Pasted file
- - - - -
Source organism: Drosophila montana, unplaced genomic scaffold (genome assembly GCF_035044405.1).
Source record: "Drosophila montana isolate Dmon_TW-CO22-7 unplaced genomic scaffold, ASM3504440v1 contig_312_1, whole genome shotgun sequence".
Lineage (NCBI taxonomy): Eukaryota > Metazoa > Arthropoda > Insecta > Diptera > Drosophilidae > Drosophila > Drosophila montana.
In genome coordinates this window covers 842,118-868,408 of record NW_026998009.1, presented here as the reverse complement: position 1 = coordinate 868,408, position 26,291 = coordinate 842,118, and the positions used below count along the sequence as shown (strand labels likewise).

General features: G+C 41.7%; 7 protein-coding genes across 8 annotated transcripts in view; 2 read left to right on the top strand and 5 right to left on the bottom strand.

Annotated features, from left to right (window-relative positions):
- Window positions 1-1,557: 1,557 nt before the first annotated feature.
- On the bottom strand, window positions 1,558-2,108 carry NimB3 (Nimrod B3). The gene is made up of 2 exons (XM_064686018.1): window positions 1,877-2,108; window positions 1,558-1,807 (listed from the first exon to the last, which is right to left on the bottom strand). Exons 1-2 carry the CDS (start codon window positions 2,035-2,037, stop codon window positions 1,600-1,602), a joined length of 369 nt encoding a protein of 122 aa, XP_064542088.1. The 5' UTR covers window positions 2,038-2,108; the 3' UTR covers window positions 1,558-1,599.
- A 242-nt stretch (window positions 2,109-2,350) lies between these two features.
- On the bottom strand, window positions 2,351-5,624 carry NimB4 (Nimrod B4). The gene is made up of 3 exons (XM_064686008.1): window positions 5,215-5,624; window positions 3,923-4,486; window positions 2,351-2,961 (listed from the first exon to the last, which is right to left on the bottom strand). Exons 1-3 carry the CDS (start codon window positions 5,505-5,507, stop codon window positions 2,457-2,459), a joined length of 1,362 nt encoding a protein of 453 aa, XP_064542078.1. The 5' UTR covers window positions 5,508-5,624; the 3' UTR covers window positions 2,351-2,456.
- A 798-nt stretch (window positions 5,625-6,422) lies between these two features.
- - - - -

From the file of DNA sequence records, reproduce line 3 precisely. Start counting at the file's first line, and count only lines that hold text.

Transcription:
Lineage (NCBI taxonomy): Eukaryota > Metazoa > Arthropoda > Insecta > Diptera > Drosophilidae > Drosophila > Drosophila montana.